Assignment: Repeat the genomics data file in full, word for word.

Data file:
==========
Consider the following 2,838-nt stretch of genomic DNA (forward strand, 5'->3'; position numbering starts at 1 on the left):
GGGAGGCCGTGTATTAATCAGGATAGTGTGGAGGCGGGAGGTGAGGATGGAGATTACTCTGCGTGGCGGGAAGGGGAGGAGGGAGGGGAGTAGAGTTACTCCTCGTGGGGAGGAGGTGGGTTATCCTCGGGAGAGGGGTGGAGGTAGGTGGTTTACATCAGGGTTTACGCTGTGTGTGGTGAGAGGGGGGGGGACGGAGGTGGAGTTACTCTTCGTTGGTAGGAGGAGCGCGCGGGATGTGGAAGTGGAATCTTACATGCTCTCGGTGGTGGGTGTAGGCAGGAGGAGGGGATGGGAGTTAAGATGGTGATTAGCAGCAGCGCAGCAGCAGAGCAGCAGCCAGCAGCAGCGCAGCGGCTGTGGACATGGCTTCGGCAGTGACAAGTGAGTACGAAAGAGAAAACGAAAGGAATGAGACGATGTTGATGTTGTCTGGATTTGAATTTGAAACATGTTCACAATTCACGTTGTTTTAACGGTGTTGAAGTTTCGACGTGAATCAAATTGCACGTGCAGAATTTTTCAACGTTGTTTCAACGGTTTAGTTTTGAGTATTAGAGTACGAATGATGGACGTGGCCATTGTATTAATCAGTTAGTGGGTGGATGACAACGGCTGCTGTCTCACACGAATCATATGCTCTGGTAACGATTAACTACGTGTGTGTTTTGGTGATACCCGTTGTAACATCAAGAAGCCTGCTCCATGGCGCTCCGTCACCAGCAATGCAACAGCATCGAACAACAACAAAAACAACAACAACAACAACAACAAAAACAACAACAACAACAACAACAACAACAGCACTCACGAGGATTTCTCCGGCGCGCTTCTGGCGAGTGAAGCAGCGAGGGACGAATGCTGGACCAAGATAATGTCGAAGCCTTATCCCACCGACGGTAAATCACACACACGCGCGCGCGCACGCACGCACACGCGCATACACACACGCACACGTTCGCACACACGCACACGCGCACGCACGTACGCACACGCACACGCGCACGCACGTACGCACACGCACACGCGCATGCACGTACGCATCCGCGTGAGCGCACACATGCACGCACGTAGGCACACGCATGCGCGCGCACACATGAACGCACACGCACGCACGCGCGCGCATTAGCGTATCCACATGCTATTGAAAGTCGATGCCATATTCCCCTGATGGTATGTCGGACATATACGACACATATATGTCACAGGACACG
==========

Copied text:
Consider the following 2,838-nt stretch of genomic DNA (forward strand, 5'->3'; position numbering starts at 1 on the left):
GGGAGGCCGTGTATTAATCAGGATAGTGTGGAGGCGGGAGGTGAGGATGGAGATTACTCTGCGTGGCGGGAAGGGGAGGAGGGAGGGGAGTAGAGTTACTCCTCGTGGGGAGGAGGTGGGTTATCCTCGGGAGAGGGGTGGAGGTAGGTGGTTTACATCAGGGTTTACGCTGTGTGTGGTGAGAGGGGGGGGGACGGAGGTGGAGTTACTCTTCGTTGGTAGGAGGAGCGCGCGGGATGTGGAAGTGGAATCTTACATGCTCTCGGTGGTGGGTGTAGGCAGGAGGAGGGGATGGGAGTTAAGATGGTGATTAGCAGCAGCGCAGCAGCAGAGCAGCAGCCAGCAGCAGCGCAGCGGCTGTGGACATGGCTTCGGCAGTGACAAGTGAGTACGAAAGAGAAAACGAAAGGAATGAGACGATGTTGATGTTGTCTGGATTTGAATTTGAAACATGTTCACAATTCACGTTGTTTTAACGGTGTTGAAGTTTCGACGTGAATCAAATTGCACGTGCAGAATTTTTCAACGTTGTTTCAACGGTTTAGTTTTGAGTATTAGAGTACGAATGATGGACGTGGCCATTGTATTAATCAGTTAGTGGGTGGATGACAACGGCTGCTGTCTCACACGAATCATATGCTCTGGTAACGATTAACTACGTGTGTGTTTTGGTGATACCCGTTGTAACATCAAGAAGCCTGCTCCATGGCGCTCCGTCACCAGCAATGCAACAGCATCGAACAACAACAAAAACAACAACAACAACAACAACAAAAACAACAACAACAACAACAACAACAACAGCACTCACGAGGATTTCTCCGGCGCGCTTCTGGCGAGTGAAGCAGCGAGGGACGAATGCTGGACCAAGATAATGTCGAAGCCTTATCCCACCGACGGTAAATCACACACACGCGCGCGCGCACGCACGCACACGCGCATACACACACGCACACGTTCGCACACACGCACACGCGCACGCACGTACGCACACGCACACGCGCACGCACGTACGCACACGCACACGCGCATGCACGTACGCATCCGCGTGAGCGCACACATGCACGCACGTAGGCACACGCATGCGCGCGCACACATGAACGCACACGCACGCACGCGCGCGCATTAGCGTATCCACATGCTATTGAAAGTCGATGCCATATTCCCCTGATGGTATGTCGGACATATACGACACATATATGTCACAGGACACG